Some Books Aren’t For Reading
For a desperate man like Martin, books aren't just for reading.
Mitchell Fourchette is on a mission to retrieve his priceless, first-edition copy of The Old Man and the Sea, inscribed on the flyleaf by Papa Hemingway himself. He unearthed it at the bottom of a bin of castoffs at a thrift store in Anaheim, and then Helmet-Head, Mitchell’s moped-driving book-scout competitor and nemesis, filched it. How, after an auspicious start at Hotchkiss and Yale, then a great job in advertising and a loving young family did Mitchell manage to lose it all and fall so far from grace? That is something that he can’t help but contemplate while crusading through the dark recesses of Los Angeles as he struggles to retrieve his treasured book from a dishevelled, moped-driving Moriarty.
'Storytelling like T.C. Boyle, characters worthy of Robert Stone. Howard Marc Chesley creates compelling drama from everyday events, turning the life of an internet bookseller into a thriller. I couldn't stop reading.'
David Webb Peoples, Writer of Blade Runner and Unforgiven
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Rating: 4 out of 5 stars. Really enjoyed this book. Great plot and engaging, believable characters. I was drawn right into the story. Would definitely recommend. ~ Christine Riege (Reviewer) h, NetGalley
If you love books like I do, you will love this novel. The character development is awesome, the story is brilliant, and I loved every word of it! Rating: 5 out of 5 stars ~ Beth Smith, NetGalley
An experienced screen-writer, Howard Marc Chesley was once told that he should be writing novels. Some Books Aren’t For Reading is his response to that challenge. As I said, it’s very readable and extremely moving in parts. Mitchell feels very real. His nemesis, Helmut Head, is an exaggerated contrast. A certain plot twist involving Helmut Head feels more like something for the screen, but is nevertheless full of entertainment value. Despite my anxieties, I thoroughly enjoyed the chapters relating to the technology bubble. (I was there in 1999 fixing COBOL issues.) I’ve never read The Old Man and The Sea, but now I might. I’m pretty sure its significance here isn’t limited to the loss of a potential first edition. Some books may not be for reading, but this one is made for re-reading once my encounter with Hemingway’s tale is complete. Full review at: https://lizzysiddal.wordpress.com/2019/04/09/some-books-arent-for-reading-howard-marc-chesley/ ~ Lizzy Siddal, LIZZY'S LITERARY LIFE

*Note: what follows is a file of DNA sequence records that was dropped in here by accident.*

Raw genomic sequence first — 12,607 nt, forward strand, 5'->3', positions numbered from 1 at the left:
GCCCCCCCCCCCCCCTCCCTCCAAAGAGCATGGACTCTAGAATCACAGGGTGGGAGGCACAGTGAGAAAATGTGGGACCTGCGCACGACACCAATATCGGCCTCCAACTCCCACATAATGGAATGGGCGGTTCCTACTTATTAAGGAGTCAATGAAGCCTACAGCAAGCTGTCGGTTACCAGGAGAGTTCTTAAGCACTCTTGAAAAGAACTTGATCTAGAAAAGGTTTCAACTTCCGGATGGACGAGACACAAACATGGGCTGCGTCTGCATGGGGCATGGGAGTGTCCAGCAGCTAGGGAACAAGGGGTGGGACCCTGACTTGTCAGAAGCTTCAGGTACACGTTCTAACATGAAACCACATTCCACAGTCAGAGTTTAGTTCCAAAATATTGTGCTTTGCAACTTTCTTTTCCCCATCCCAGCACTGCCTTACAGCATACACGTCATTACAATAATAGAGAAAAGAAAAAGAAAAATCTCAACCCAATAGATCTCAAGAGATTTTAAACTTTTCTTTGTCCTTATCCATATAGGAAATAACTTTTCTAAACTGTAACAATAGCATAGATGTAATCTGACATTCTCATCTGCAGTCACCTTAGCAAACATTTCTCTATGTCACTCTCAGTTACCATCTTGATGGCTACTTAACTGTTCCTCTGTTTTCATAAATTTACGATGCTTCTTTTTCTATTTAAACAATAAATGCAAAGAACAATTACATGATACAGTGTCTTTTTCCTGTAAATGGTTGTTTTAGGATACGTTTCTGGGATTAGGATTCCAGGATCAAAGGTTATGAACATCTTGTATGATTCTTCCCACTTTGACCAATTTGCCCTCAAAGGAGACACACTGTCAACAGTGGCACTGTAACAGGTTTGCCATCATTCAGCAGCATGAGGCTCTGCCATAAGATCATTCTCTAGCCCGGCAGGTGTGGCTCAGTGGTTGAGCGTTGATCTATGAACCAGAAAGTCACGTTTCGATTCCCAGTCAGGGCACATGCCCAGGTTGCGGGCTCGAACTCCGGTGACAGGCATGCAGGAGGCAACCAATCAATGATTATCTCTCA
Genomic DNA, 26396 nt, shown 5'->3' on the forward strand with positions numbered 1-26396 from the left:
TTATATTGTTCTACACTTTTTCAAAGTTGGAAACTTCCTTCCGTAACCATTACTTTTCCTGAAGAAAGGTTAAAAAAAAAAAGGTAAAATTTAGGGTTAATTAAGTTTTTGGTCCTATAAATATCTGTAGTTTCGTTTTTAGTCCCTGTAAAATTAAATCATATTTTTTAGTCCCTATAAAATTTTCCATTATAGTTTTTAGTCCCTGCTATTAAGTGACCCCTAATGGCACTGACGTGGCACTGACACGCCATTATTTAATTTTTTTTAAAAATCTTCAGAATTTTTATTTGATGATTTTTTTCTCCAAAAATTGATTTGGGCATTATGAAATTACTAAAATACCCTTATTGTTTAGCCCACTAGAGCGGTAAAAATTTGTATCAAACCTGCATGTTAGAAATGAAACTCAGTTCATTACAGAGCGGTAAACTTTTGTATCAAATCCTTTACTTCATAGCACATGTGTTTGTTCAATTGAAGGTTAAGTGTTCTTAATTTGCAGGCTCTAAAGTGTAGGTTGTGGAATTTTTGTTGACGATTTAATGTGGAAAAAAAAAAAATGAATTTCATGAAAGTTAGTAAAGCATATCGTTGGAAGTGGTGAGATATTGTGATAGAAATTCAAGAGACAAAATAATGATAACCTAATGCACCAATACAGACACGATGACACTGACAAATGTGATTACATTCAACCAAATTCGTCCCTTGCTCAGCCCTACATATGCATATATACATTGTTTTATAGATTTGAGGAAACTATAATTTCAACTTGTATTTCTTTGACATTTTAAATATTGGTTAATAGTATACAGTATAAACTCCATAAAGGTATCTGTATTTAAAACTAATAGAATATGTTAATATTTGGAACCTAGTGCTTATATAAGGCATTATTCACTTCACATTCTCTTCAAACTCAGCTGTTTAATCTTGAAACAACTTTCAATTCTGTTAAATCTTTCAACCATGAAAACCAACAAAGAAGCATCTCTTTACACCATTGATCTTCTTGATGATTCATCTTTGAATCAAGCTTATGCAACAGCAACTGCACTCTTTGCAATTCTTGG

All hail the return of the Feckless Hero...i confess that this is probably my favourite type of protagonist. Not for me the tall, dark, and suave; nor the billionaire; not even the wild adventurer. Give me Mr. Admittedly Imperfect , well-meaning but frequently failing, striving for stability and good intentions in the midst of a chaotic, random, universe. Also, I have a fondness for booksellers. (Smile) Here we have both, in an endearing, likable, but never perfect protagonist. ~ Mallory Haws, NetGalley
I completely fell under this books spell and cannot stress enough how exquisite the writing is in this story - you really have to read it to feel the masterful ebb and flow of words that Mr. Chesley effortlessly employs. Martin found an eternal place in my heart as we journeyed together. Helmet-Head was less likeable and as we learn more about who he is and where he came from, we recognise his coldness for the defence mechanisms that they are. Saying I loved Some Books Aren't for Reading is an understatement. The plot is fresh and unique, the book is everything a thought-provoking, emotional, and heartfelt book should be and I am a fan of Howard Marc Chesley for life after reading it. ~ Shelley Stiff , NetGalley